2. Ultimate Edition: This edition includes the most sophisticated collection of web and desktop application development features. It encourages the integration of the spring framework, and web development frameworks like Node.js, React, and Angular.

What is Eclipse IDE?

Eclipse is an open-source IDE to develop applications using Java, Ruby, Python, C, C++, etc. It was published under the Eclipse Public License (EPL) by IBM in 2001. It soon became famous for free and commercial project creation. It has been the most common Java IDE today. It provides a base workspace and an extensible environmental customization plug-in framework. 

To run Eclipse IDE, we can use any platform like Windows, Linux, macOS, and Solaris. The system must support JVM with the following hardware:

  1. Minimum 0.5 GB RAM, minimum of 1 GB recommended
  2. Minimum 300 MB hard disk space, minimum of 1 GB recommended
  3. Minimum processor speed: 800 MHz, minimum of 1.5 GHz recommended

Main Differences Between IntelliJ Idea and Eclipse IDE

  1. Sometimes, a user wants to evaluate just an expression to see its value which helps to debug the code. In IntelliJ Idea, one does not need to select the whole expression but, just placing the cursor inside the expression and hitting Alt+F8 is enough but in Eclipse, one has to select the whole expression to get it evaluated.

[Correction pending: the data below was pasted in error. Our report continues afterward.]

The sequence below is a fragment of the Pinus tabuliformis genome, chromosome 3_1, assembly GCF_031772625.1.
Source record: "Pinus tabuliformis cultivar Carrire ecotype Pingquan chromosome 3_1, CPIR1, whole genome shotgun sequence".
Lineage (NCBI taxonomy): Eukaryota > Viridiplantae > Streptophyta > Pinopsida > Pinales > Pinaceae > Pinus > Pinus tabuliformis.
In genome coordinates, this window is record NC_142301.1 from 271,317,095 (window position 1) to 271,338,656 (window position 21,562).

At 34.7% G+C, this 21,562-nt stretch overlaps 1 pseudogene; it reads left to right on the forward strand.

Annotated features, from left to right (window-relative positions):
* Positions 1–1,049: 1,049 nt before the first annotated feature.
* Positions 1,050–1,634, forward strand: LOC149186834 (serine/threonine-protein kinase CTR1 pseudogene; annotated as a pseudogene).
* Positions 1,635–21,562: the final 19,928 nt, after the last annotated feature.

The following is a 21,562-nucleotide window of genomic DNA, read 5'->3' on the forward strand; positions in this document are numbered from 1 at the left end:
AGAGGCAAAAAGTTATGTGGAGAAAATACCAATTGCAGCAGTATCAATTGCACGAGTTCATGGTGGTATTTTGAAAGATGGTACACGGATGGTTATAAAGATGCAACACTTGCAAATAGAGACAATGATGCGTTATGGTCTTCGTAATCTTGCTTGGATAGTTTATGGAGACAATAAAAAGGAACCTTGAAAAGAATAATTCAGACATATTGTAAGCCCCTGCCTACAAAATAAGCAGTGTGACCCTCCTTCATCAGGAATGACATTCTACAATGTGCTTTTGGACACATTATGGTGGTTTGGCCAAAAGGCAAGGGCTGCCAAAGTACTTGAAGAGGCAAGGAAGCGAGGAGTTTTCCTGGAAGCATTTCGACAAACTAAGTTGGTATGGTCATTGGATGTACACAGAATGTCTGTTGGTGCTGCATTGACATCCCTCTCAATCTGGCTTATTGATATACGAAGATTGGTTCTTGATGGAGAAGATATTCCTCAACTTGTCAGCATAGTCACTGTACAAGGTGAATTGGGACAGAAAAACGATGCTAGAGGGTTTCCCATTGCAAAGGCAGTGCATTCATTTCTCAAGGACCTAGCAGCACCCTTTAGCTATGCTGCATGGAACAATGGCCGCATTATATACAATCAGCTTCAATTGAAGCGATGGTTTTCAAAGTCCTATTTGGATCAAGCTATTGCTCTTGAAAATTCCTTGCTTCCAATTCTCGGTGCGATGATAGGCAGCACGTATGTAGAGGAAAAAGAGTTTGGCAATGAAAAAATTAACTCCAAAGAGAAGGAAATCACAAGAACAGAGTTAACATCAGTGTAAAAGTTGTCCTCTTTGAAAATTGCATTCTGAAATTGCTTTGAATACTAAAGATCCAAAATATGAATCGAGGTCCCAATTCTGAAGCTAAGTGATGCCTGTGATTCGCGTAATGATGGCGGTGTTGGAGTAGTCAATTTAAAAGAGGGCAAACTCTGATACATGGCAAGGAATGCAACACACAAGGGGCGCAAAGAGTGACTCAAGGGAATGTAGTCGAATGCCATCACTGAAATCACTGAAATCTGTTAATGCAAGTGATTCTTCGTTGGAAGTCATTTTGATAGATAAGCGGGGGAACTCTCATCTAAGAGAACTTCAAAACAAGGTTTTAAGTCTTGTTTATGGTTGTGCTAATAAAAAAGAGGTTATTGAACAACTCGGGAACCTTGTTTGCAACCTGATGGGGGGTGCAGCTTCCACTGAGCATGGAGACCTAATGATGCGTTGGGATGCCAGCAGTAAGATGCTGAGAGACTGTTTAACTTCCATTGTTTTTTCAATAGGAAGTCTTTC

2. IntelliJ smartly understands the method you want and gives the option for that whereas, in Eclipse, the autocompletion does not work that smoothly. It sometimes throws the whole list of items that start with the character you have entered which is of no use most of the time.
  3. IntelliJ Idea offers only around 750 plugins whereas Eclipse provides 1250+ plugins with many plugins for new technologies.
  4. When it comes to performance, Eclipse is much faster for large projects as compared to IntelliJ because of its technique of indexing the whole project at the initial stage. However, IntelliJ Idea is much faster and smoother when the user is working on an existing project.
  5. IntelliJ has a faster learning curve and a much easier to use interface as compared to Eclipse. Eclipse offers Code completion, quick view, Dropdowns, and many other features too but IntelliJ is the clear winner in case of user-friendliness. 


On this topic, there are lots of arguments that make it hard to determine which of the two is the most relevant. As a result, most developers argue that both IDEs are comparable in their strengths, and it is a matter of taste to choose any of them. 

But it is very important to have a comparison of various parameters between the two and hence if you want a free service with a decent set of features and tools, you should go with Eclipse. However, if you can afford it, there are many amazing things in IntelliJ Idea where Eclipse lacks.


  1. https://ieeexplore.ieee.org/abstract/document/4118656/
  2. https://dl.acm.org/doi/abs/10.5555/3381631.3381633